Machining Additively Manufactured Supports: The Tool’s Perspective

Studies show that thin-walled additvely manufactured support structures may not be as good for machine tools as they might seem.


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Last month, we dove into detail about machining away additively manufactured metallic support structures– the thin-walled structures that are used to anchor the part to the build plate and keep the part from warping and distorting during the build. We saw that supports maintained their structure and tended to collapse rather than uproot and cleanly shear away when milled. We also saw that the problem is further complicated by powder that can be trapped inside tall support structures. Even after blowing away loose powder with high-pressure air, un-melted powder feedstock can still be found, compacted inside taller support structures.

So, while we can machine away additively manufactured support structures—assuming we can access them with our machine tool—what do thin-walled support structures and hollow sections (that are sometimes filled with trapped powder) mean for the cutting tool?

Figure 1 shows the in-plane milling forces in the x and y directions during ten rotations. Figure 1a represents the fully dense material and Figure 1b represents the thin-walled supports (also called “block type” supports) with no trapped powder. The cutting force is higher in the fully dense material, and the forces steadily climb for six peaks, as each of the six teeth on the fluted end mill cut into the material (see Figure 1a). This process repeats every 0.05 seconds, consistent with the feed rate and speed of the cutting tool used in the experiment.

We see a much different signature for the thin-walled supports in Figure 1b. Every rotation of the tool encounters a different geometry (either thin-wall or hollow section or some combination of the two), and the resulting force varies as the mill travels across the support structure. The amplitude of the force is lower than when cutting the fully dense material, but the frequency is higher given the varying geometry. The pattern does repeat every 0.36 seconds based on the feed rate and speed relative to the spacing the support structure geometry.

The difference between the support types is even more evident when we take a moving average of the cutting forces. As shown in Figure 2a, the average cutting force in the fully dense material remains flat in both x and y directions consistent with the homogeneity of the material that is being cut. This is markedly different to the data in Figure 2b, which shows the moving average of the cutting force when machining the thin-walled structures. The periodicity here corresponds to the distance between the thin-walled structures, and the peaks and valleys clearly show how the cutting forces increase when removing the thin-walled structures and decrease quickly thereafter.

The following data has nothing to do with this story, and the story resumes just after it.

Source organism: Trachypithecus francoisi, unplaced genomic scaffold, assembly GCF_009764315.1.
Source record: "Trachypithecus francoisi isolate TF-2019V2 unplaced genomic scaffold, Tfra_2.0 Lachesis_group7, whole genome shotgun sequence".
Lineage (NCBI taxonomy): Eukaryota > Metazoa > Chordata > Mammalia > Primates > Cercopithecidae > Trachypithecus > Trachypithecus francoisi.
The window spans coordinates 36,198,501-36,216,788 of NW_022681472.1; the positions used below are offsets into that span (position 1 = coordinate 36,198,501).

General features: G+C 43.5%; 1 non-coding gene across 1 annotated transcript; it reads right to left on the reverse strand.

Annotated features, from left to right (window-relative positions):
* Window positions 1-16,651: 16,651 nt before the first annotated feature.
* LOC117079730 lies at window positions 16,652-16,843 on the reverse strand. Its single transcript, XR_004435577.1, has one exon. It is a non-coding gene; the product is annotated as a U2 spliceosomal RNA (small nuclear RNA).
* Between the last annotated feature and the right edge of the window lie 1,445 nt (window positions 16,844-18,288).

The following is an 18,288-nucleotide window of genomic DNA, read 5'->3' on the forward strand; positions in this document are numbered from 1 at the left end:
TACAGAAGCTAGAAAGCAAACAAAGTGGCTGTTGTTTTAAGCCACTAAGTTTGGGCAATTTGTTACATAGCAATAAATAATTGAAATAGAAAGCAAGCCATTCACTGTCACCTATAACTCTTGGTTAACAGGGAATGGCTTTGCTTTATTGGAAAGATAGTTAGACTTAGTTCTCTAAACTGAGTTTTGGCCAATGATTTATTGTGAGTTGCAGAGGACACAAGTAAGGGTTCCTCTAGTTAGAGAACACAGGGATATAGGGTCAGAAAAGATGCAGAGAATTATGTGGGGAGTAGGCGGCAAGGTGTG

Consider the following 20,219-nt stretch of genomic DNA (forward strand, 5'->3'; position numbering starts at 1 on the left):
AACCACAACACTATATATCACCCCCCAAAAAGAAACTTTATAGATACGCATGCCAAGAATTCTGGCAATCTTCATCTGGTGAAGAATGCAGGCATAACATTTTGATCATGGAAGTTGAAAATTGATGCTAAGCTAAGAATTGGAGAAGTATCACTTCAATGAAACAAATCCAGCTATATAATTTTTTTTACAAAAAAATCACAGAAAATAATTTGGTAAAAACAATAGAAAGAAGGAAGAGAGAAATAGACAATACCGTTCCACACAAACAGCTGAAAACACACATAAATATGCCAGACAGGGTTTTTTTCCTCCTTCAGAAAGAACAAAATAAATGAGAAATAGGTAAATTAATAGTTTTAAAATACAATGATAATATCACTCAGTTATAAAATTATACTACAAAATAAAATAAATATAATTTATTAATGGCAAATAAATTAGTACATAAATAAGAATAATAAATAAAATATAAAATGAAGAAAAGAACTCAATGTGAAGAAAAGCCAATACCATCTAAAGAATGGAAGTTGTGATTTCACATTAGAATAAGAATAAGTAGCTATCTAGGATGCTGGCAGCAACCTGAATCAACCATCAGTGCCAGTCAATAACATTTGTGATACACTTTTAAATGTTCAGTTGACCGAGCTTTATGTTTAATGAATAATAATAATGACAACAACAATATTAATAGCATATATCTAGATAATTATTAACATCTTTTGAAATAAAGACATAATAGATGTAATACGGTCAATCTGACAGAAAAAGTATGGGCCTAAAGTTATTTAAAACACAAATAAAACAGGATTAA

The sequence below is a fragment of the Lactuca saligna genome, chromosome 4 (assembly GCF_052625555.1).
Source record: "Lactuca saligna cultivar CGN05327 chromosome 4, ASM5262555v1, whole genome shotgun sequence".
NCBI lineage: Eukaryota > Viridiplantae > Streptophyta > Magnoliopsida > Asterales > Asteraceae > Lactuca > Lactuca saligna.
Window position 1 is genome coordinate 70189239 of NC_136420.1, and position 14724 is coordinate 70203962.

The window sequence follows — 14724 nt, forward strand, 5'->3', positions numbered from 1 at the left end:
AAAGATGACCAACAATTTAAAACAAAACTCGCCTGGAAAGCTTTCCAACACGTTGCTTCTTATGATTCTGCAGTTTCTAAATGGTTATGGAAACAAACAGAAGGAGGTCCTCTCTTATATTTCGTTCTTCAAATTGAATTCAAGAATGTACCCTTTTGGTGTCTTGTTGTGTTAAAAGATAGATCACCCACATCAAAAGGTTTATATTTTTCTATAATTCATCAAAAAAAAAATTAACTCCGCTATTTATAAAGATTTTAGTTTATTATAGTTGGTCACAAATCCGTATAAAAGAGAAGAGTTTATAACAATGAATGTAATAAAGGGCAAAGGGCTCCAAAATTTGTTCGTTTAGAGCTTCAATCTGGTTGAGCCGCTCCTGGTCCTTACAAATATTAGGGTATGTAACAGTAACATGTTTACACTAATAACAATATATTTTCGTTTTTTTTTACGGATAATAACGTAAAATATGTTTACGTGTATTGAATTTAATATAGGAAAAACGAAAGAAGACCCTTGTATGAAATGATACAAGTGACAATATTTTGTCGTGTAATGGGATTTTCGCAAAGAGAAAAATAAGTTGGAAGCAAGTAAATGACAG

Based on these averages, we can compute the corresponding cutting energy over time. In doing so, we find that the specific cutting energy for the thin-walled support structures is only 12 percent of that for the fully dense material. If we normalize this by the associated density of the material being cut, then that value jumps to 43 percent, indicating that the thin-walled support structures require less than half as much energy to be removed.

Based on this result, we would think that that would be good for tool, right? Not so. A tool wear study using a TiAlN-coated carbide end mill found flaking of the carbide coating after only three minutes when cutting the fully dense material using the recommended feed rate and speed for machining Inconel 718. When cutting the thin-walled supports, chipping at the cutting edges was observed after the first run, and the corner radii of the flutes cracked within one minute.

Was it just a bad tool? We thought it might be; so, we repeated the study multiple times with a new tool each time. Unfortunately, the same thing kept happening, and in one case, the corner radii of the flute fractured in 0.33 minutes when cutting the thin-walled support structures. So while the forces are less, the constant back-and-forth between the thin walls and hollow sections has significant and detrimental effects on tool life.

The results of both studies call into question the use of standard feeds and speeds when cutting away the thin-walled support structures that are commonly found on additively manufactured parts. So, for now, proceed cautiously when machining thin-walled support structures from metallic parts made via additive manufacturing. Alternatively, insist on fully dense support structures before machining, but even then, be prepared if your tool’s life is a lot shorter than you are used to seeing.

In closing, I want to thank my colleagues, Professor Ed De Meter and Dr. Guha Manogharan and the graduate students who helped conduct these experiments and analyze the results. If you are interested in reading more about the study, our full paper is now available in the Journal of Manufacturing Processes.